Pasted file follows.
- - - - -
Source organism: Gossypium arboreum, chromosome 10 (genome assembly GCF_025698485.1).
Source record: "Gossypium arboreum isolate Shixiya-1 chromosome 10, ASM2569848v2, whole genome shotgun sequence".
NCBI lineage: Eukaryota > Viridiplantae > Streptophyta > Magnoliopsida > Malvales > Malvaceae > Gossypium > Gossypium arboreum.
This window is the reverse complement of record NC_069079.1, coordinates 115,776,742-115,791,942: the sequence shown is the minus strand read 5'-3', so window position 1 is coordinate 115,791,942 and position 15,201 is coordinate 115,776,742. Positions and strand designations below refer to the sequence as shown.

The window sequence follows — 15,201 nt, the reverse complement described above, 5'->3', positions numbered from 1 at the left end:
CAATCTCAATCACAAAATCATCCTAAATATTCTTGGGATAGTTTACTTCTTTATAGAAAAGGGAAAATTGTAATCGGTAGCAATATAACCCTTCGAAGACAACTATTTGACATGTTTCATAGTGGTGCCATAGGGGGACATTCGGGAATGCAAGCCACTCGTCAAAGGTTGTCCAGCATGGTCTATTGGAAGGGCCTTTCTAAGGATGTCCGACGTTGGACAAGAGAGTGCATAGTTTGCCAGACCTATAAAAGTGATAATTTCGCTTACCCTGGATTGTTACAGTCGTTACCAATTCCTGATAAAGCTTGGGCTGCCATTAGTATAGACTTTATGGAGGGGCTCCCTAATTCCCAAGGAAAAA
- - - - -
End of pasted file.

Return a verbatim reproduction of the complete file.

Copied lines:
Source organism: Gossypium arboreum, chromosome 10 (genome assembly GCF_025698485.1).
Source record: "Gossypium arboreum isolate Shixiya-1 chromosome 10, ASM2569848v2, whole genome shotgun sequence".
NCBI lineage: Eukaryota > Viridiplantae > Streptophyta > Magnoliopsida > Malvales > Malvaceae > Gossypium > Gossypium arboreum.
This window is the reverse complement of record NC_069079.1, coordinates 115,776,742-115,791,942: the sequence shown is the minus strand read 5'-3', so window position 1 is coordinate 115,791,942 and position 15,201 is coordinate 115,776,742. Positions and strand designations below refer to the sequence as shown.

The window sequence follows — 15,201 nt, the reverse complement described above, 5'->3', positions numbered from 1 at the left end:
CAATCTCAATCACAAAATCATCCTAAATATTCTTGGGATAGTTTACTTCTTTATAGAAAAGGGAAAATTGTAATCGGTAGCAATATAACCCTTCGAAGACAACTATTTGACATGTTTCATAGTGGTGCCATAGGGGGACATTCGGGAATGCAAGCCACTCGTCAAAGGTTGTCCAGCATGGTCTATTGGAAGGGCCTTTCTAAGGATGTCCGACGTTGGACAAGAGAGTGCATAGTTTGCCAGACCTATAAAAGTGATAATTTCGCTTACCCTGGATTGTTACAGTCGTTACCAATTCCTGATAAAGCTTGGGCTGCCATTAGTATAGACTTTATGGAGGGGCTCCCTAATTCCCAAGGAAAAA